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Your Inner Voice: Friend or Foe?

Your Inner Voice: Friend or Foe?Who is the person you speak to most frequently?

Why, it’s yourself, of course.

And what is the nature of those conversations? Do you tend to be harsh, nasty and punitive about who you are and what you’ve done (or haven’t done?) Do you frequently expect too much of yourself? Are you your own worst enemy? Does your self-judgment pierce your heart, deflate your energy?

If so, it’s time to take two paths to change your inner voice from foe to friend.

The first path is to develop another voice in your head, one that is not harsh and mean, but is kind and reassuring. It needs to remind you that “it’s okay; we all make mistakes.” It needs to assure you that what you did (or didn’t do) isn’t so bad. This voice accepts your faults, acknowledges your weaknesses and gently encourages you to do better tomorrow.

This is no easy task. If your inner voice is accustomed to being discouraging and demoralizing, developing a caring and reassuring voice will be difficult. Yet, it is not as hard as the second task.

The second task requires you to eradicate that old voice from childhood that tells you you’re not good enough. No matter what you do, you could have done it better. No matter who you are, you don’t measure up. No matter how you look, you don’t look good enough. It doesn’t matter what others say; you know the truth.

Archaic thoughts are tough to eradicate because you come to believe whatever you repeat to yourself. It doesn’t matter if it’s true, has an iota of truth to it, or is patently false.

Lots of people don’t pay attention to their inner voice. Hence, they don’t recognize how much it may be holding them back. You can’t fix what you’re not aware of. So, make it a point to notice what you say to yourself. And label it: friend or foe.

Each time your inner voice is a friend, give yourself a well-deserved fist pump.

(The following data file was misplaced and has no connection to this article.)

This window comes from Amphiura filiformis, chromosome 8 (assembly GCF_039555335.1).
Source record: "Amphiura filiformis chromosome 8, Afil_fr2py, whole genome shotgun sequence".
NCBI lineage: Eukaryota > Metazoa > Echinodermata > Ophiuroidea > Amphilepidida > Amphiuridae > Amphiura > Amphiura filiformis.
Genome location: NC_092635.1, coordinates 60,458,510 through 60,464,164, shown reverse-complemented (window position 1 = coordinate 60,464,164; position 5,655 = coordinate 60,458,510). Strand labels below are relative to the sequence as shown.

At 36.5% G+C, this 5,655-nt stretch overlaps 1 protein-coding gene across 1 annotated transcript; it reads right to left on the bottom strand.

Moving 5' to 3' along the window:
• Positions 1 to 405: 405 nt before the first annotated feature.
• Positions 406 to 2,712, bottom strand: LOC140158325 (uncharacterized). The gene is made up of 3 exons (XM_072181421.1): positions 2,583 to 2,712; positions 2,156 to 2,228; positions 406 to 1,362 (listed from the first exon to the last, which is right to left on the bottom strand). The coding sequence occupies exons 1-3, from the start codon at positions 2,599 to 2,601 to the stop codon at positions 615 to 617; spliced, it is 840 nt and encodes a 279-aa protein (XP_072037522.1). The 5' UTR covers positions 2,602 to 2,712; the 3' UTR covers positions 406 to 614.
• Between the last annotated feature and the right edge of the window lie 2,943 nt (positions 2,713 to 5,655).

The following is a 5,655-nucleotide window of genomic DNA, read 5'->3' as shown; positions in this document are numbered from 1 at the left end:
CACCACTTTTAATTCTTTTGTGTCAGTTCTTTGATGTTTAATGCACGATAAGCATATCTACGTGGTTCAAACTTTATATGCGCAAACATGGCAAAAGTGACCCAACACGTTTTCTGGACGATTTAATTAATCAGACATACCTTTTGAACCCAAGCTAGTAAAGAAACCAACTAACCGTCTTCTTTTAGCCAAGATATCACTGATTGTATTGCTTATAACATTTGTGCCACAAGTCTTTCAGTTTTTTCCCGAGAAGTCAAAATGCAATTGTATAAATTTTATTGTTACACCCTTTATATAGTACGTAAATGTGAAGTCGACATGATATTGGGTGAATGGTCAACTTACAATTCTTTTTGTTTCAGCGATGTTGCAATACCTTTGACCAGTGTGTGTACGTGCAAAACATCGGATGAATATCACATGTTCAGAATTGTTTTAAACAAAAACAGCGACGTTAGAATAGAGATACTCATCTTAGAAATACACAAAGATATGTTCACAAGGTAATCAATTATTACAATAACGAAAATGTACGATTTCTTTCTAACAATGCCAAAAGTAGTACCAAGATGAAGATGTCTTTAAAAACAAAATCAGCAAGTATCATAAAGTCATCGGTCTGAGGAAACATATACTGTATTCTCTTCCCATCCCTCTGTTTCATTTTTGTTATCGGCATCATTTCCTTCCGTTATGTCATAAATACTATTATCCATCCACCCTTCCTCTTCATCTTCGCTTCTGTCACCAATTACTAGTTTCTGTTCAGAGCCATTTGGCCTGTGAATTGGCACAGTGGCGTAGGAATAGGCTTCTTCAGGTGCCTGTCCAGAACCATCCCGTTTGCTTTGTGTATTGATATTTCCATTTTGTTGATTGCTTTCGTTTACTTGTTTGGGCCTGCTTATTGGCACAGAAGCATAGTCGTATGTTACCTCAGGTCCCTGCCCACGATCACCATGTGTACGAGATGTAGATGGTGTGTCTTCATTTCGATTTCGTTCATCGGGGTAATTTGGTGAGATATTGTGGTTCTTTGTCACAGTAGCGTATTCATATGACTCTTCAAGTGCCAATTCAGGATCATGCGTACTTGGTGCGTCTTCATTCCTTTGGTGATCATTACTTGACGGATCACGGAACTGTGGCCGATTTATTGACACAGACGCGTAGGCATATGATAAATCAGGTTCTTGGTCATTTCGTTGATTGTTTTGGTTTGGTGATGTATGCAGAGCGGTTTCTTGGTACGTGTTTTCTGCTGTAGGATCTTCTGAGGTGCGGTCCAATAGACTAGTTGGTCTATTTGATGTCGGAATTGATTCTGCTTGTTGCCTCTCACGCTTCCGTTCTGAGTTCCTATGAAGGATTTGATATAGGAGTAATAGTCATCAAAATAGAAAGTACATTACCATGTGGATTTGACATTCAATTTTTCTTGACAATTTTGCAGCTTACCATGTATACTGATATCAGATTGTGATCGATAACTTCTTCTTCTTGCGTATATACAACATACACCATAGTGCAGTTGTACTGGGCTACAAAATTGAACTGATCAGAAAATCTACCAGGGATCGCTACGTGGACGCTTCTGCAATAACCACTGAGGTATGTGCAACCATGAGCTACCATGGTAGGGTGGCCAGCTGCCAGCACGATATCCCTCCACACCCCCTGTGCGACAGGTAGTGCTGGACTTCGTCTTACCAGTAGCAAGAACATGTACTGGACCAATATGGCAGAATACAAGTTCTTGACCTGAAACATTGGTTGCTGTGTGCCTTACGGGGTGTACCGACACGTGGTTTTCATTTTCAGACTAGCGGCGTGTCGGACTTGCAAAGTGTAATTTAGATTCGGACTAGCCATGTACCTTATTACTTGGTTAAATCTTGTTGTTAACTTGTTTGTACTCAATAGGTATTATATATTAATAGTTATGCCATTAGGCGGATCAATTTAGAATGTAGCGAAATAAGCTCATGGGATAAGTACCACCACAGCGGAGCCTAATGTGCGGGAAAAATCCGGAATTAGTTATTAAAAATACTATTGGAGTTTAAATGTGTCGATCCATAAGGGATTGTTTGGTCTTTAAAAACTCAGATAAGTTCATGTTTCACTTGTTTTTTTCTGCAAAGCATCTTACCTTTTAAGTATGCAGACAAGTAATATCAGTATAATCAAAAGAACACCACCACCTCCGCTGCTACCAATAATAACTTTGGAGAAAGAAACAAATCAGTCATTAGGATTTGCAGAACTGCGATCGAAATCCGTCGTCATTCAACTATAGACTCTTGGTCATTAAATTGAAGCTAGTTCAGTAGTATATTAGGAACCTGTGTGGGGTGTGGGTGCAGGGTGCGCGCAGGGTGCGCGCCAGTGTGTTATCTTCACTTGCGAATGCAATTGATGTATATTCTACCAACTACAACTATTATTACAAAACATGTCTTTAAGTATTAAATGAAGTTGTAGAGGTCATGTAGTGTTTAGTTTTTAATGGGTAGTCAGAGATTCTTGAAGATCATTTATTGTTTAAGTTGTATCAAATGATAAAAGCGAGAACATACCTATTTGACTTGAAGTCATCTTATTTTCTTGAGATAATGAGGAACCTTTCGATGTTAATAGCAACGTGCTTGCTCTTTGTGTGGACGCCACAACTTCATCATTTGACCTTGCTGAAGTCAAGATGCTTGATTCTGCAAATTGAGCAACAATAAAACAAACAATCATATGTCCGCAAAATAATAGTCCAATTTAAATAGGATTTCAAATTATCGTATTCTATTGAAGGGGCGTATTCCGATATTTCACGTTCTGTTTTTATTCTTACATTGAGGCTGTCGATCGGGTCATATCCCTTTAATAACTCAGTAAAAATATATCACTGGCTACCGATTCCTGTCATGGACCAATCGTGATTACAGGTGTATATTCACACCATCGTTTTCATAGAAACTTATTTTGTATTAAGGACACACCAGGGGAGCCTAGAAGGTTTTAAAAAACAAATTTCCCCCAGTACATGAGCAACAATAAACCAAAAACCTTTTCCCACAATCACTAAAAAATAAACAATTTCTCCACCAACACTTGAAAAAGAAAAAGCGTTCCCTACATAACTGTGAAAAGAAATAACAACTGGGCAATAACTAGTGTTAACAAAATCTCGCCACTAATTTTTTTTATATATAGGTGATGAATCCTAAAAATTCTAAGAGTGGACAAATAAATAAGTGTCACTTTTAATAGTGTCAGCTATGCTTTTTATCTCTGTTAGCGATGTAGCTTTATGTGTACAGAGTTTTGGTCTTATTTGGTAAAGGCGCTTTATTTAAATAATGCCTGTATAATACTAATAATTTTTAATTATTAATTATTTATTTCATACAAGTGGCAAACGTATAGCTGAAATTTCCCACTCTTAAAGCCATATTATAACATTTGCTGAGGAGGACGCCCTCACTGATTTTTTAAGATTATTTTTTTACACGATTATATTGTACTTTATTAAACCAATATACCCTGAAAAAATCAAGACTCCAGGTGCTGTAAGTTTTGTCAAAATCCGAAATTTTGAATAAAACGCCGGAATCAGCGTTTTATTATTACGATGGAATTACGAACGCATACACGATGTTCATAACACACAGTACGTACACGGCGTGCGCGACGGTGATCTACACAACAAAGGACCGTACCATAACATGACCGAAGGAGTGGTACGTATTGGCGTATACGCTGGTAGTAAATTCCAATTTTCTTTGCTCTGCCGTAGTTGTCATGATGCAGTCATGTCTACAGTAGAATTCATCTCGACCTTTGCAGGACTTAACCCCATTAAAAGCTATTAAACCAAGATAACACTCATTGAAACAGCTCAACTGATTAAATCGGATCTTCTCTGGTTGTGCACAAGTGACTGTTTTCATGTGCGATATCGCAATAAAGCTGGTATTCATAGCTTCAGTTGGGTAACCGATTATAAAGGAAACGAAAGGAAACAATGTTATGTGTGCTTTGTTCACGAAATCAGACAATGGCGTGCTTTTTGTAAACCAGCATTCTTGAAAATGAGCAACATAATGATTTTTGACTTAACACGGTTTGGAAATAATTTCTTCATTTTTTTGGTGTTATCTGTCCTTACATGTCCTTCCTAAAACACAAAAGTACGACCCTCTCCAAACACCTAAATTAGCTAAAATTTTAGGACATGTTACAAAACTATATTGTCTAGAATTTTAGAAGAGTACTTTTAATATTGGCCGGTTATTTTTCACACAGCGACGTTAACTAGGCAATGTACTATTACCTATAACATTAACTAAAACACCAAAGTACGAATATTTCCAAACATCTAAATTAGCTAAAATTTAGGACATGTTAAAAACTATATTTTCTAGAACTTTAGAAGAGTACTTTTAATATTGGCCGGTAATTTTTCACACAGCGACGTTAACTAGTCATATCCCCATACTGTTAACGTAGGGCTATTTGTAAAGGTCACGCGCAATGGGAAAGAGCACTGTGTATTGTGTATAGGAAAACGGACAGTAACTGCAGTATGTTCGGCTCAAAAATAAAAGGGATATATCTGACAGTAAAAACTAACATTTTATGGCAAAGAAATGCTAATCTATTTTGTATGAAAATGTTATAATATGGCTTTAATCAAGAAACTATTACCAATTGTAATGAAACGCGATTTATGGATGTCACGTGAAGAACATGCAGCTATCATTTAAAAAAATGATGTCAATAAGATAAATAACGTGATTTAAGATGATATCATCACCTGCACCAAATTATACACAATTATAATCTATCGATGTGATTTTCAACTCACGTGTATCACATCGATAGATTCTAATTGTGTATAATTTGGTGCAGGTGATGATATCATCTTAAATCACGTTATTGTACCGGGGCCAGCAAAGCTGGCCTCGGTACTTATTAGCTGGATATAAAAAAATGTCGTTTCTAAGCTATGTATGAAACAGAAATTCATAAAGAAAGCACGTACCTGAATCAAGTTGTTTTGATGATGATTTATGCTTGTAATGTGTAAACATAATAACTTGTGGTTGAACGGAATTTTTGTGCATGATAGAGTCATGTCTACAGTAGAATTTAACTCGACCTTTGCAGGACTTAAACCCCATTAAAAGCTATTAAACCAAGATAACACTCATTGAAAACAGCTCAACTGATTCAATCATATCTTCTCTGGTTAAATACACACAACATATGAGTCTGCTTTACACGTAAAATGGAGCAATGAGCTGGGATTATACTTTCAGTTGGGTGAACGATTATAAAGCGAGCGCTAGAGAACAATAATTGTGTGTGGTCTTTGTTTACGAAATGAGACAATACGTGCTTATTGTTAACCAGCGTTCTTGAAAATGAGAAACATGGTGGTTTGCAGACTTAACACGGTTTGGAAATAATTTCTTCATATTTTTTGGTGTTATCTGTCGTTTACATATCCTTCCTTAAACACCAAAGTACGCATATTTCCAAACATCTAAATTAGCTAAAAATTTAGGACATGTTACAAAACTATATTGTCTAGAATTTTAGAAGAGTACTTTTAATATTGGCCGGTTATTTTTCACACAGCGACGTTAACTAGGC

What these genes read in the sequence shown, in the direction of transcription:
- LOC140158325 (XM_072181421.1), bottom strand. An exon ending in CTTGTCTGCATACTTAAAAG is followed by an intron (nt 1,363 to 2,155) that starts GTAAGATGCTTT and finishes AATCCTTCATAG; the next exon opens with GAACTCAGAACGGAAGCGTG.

Each time your inner voice is a foe, change your harsh judgment to a kinder assessment. An example: Instead of referring to yourself as a naive fool, notice how you messed up. Then create a strategy for doing better next time.

Old habits die hard, so it may take a while to notice a significant change. But be assured that each small step in the right direction brings you closer to what you want to do and who you want to be.

© 2014

Your Inner Voice: Friend or Foe?

Linda Sapadin, Ph.D

Dr. Linda Sapadin, psychologist, success coach and author is proud to announce the publication of her new book, Overcoming Your Procrastination: College Student Edition – Advice for 6 Personality Styles available on Amazon. Now more than ever with remote learning, this book is a must-have. If you’re a perfectionist, dreamer, worrier, crisis-maker, defier or please, grab your copy. No longer a student? Get my book How to Beat Procrastination in the Digital Age – 6 Change Programs for 6 Personality Styles. Visit to subscribe to my free e-newsletter. Contact her at

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APA Reference
Sapadin, L. (2018). Your Inner Voice: Friend or Foe?. Psych Central. Retrieved on October 24, 2020, from
Scientifically Reviewed
Last updated: 8 Jul 2018 (Originally: 26 Nov 2014)
Last reviewed: By a member of our scientific advisory board on 8 Jul 2018
Published on Psych All rights reserved.